As part of its involvement in the USAID-funded Sustainable WASH Systems Learning Partnership in Ethiopia, IRC WASH Ethiopia is committed to support and work with sector stakeholders, including service providers, local government, NGOs, and academic organisations to ensure access to adequate WASH services to all in South Ari Woreda by 2030. This is being done through a systems approach which brings WASH stakeholders, including the Gazer Town Water Supply Service Office, together in learning alliances to jointly identify water system challenges and come up with comprehensive strategies for addressing these challenges in order to achieve the vision of universal access to sustainable WASH services.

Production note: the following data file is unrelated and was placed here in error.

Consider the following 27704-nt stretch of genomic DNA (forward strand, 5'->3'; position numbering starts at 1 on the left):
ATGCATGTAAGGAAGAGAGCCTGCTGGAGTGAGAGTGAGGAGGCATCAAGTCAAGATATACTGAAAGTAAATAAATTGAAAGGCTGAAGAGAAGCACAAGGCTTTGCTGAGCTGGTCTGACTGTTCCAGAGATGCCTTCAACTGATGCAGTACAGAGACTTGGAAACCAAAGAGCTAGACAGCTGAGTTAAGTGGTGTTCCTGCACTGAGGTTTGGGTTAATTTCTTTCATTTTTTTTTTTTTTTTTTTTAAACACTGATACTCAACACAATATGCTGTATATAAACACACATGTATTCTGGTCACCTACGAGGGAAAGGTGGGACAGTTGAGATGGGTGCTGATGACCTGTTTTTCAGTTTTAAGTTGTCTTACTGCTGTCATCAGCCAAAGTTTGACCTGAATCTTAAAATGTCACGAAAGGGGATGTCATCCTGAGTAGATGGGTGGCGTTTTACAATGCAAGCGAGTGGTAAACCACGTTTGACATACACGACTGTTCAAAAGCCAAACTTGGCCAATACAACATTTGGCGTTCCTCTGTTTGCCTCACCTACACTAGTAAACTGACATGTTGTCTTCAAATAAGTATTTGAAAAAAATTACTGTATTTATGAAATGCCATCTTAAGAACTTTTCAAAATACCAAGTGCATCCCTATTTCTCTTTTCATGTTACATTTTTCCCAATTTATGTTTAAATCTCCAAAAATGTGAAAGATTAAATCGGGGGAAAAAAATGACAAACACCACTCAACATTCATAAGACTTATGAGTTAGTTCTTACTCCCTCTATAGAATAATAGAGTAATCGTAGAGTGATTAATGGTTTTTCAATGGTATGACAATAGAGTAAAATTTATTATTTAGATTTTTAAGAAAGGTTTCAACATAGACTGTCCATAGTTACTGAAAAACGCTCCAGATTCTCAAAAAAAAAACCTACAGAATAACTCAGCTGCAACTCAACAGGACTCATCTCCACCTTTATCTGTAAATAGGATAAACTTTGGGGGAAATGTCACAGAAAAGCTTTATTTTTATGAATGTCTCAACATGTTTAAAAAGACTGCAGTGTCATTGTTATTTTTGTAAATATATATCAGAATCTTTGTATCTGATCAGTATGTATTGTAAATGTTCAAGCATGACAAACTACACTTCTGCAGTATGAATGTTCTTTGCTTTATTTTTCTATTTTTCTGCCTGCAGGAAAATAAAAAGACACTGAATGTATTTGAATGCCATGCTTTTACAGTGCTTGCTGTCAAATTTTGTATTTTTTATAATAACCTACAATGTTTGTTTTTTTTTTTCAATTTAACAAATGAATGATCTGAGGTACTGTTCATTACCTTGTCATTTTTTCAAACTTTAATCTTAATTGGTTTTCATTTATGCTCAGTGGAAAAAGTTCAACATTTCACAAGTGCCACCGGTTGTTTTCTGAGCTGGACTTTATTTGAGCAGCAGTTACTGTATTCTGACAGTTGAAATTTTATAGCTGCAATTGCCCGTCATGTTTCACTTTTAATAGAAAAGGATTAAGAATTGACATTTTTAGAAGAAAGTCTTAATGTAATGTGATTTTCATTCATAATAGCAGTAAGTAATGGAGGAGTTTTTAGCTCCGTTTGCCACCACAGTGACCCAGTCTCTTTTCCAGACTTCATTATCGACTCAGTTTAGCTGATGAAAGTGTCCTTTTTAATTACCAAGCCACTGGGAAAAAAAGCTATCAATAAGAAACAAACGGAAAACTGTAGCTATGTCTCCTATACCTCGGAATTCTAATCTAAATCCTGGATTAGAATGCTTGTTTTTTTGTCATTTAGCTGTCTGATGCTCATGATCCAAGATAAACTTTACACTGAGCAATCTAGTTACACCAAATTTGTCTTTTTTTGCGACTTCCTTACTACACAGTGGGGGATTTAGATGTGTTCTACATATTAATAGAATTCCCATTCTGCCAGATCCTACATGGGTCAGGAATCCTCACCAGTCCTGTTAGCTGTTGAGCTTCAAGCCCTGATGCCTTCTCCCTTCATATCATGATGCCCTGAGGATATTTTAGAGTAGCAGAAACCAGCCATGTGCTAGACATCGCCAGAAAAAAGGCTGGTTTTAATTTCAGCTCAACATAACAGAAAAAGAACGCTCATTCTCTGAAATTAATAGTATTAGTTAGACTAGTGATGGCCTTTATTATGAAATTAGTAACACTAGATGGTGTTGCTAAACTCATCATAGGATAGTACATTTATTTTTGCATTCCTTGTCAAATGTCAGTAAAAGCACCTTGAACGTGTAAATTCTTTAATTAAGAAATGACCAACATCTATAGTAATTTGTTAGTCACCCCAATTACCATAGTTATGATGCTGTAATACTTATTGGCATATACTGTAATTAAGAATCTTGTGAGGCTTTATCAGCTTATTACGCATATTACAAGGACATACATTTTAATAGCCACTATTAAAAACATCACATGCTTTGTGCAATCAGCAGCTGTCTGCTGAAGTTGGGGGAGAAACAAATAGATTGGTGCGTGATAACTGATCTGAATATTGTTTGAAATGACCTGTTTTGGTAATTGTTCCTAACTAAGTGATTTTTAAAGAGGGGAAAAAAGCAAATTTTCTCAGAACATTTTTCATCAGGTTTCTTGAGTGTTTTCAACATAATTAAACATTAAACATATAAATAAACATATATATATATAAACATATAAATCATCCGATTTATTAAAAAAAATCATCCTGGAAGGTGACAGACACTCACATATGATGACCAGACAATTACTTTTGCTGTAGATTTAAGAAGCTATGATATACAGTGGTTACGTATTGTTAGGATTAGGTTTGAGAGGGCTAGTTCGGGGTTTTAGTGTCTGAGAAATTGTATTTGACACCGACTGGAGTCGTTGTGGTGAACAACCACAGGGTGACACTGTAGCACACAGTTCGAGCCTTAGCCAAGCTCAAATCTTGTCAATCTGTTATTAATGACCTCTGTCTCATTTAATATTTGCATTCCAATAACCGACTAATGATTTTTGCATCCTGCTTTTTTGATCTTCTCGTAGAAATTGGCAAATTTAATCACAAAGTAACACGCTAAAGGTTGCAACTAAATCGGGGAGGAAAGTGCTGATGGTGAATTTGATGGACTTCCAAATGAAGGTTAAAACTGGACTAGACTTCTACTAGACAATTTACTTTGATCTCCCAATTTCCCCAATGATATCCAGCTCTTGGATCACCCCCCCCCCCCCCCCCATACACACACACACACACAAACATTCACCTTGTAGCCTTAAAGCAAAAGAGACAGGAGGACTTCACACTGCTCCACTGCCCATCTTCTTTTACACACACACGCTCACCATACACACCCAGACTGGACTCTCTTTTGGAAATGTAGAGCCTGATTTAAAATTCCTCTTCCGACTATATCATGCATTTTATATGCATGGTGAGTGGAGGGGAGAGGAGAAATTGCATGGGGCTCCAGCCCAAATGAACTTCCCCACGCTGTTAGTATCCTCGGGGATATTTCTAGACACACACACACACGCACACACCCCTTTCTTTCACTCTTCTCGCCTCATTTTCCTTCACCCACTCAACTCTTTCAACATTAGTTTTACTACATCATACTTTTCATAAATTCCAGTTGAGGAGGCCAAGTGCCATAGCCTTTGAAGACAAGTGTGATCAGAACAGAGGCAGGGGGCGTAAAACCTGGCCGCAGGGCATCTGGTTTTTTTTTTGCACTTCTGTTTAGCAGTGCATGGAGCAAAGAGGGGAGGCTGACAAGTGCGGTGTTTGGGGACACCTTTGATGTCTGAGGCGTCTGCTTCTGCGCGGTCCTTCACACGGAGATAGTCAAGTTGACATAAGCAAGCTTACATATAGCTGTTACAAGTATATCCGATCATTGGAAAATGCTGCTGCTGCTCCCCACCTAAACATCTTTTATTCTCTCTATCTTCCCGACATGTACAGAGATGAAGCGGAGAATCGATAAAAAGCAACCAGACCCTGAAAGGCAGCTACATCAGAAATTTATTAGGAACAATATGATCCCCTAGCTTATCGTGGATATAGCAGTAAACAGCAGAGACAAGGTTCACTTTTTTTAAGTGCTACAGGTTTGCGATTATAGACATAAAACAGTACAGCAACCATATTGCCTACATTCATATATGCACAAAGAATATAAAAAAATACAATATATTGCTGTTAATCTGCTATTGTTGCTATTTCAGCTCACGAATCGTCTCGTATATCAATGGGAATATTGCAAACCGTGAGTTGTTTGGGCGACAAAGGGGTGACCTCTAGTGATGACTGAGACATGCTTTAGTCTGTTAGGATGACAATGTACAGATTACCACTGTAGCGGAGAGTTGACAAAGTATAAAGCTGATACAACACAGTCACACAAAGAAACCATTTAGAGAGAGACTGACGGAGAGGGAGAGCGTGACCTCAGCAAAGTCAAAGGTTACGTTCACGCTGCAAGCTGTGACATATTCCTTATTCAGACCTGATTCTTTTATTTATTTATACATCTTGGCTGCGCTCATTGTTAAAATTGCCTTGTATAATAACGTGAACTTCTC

The challenges of the Gazer Town Water Supply Service Office were discussed in the first four learning alliance meetings but detailed and agreed actions were not taken until the fifth learning alliance meeting held in February 2019. During this meeting, participants discussed the importance and urgency of establishing the Gazer Town Water Supply Service Office as a utility by organising and convening a utility management board. This was not originally part of the day’s agenda, but the problems in Gazer pushed the issue to the front of the discussion. Gazer Town Water Supply Service Office was providing services without being established as a legal entity and it was difficult to improve service provision without having a strong management and structure. Although the office had been recognised by the zone and region to be established as a medium level utility in May 2018, the woreda had not yet established the utility board recognising the office as a legal entity. The office had repeatedly requested the woreda administration to establish a management board since the Woreda Administrator is expected to lead the establishment process as set out in the SNNPR Regional Water Bureau guidelines, but no action had been taken to establish the board.